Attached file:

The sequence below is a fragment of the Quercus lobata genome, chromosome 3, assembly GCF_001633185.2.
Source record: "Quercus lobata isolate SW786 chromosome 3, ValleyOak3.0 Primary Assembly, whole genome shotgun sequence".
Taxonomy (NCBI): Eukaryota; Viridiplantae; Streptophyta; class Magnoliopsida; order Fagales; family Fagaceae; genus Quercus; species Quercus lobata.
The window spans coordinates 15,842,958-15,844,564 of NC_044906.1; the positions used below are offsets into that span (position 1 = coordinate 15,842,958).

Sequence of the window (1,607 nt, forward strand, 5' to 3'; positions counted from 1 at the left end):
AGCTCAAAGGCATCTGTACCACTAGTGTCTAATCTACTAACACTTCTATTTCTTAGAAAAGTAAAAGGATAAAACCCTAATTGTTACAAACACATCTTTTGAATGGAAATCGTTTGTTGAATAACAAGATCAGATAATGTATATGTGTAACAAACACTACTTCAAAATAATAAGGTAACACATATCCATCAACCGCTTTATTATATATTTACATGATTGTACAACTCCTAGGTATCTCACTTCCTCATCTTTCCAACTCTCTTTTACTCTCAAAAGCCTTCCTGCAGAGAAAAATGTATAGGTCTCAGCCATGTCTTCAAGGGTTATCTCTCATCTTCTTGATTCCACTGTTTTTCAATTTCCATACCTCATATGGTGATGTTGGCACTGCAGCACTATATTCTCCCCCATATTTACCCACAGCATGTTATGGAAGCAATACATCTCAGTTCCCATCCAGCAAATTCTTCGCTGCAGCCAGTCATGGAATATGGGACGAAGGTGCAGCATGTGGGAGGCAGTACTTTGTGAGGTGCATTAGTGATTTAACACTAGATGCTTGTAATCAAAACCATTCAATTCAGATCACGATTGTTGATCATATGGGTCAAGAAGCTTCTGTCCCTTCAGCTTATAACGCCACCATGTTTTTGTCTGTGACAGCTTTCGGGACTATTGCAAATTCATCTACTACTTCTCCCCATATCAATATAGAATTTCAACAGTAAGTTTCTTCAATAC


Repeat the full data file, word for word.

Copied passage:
The sequence below is a fragment of the Quercus lobata genome, chromosome 3, assembly GCF_001633185.2.
Source record: "Quercus lobata isolate SW786 chromosome 3, ValleyOak3.0 Primary Assembly, whole genome shotgun sequence".
Taxonomy (NCBI): Eukaryota; Viridiplantae; Streptophyta; class Magnoliopsida; order Fagales; family Fagaceae; genus Quercus; species Quercus lobata.
The window spans coordinates 15,842,958-15,844,564 of NC_044906.1; the positions used below are offsets into that span (position 1 = coordinate 15,842,958).

Sequence of the window (1,607 nt, forward strand, 5' to 3'; positions counted from 1 at the left end):
AGCTCAAAGGCATCTGTACCACTAGTGTCTAATCTACTAACACTTCTATTTCTTAGAAAAGTAAAAGGATAAAACCCTAATTGTTACAAACACATCTTTTGAATGGAAATCGTTTGTTGAATAACAAGATCAGATAATGTATATGTGTAACAAACACTACTTCAAAATAATAAGGTAACACATATCCATCAACCGCTTTATTATATATTTACATGATTGTACAACTCCTAGGTATCTCACTTCCTCATCTTTCCAACTCTCTTTTACTCTCAAAAGCCTTCCTGCAGAGAAAAATGTATAGGTCTCAGCCATGTCTTCAAGGGTTATCTCTCATCTTCTTGATTCCACTGTTTTTCAATTTCCATACCTCATATGGTGATGTTGGCACTGCAGCACTATATTCTCCCCCATATTTACCCACAGCATGTTATGGAAGCAATACATCTCAGTTCCCATCCAGCAAATTCTTCGCTGCAGCCAGTCATGGAATATGGGACGAAGGTGCAGCATGTGGGAGGCAGTACTTTGTGAGGTGCATTAGTGATTTAACACTAGATGCTTGTAATCAAAACCATTCAATTCAGATCACGATTGTTGATCATATGGGTCAAGAAGCTTCTGTCCCTTCAGCTTATAACGCCACCATGTTTTTGTCTGTGACAGCTTTCGGGACTATTGCAAATTCATCTACTACTTCTCCCCATATCAATATAGAATTTCAACAGTAAGTTTCTTCAATAC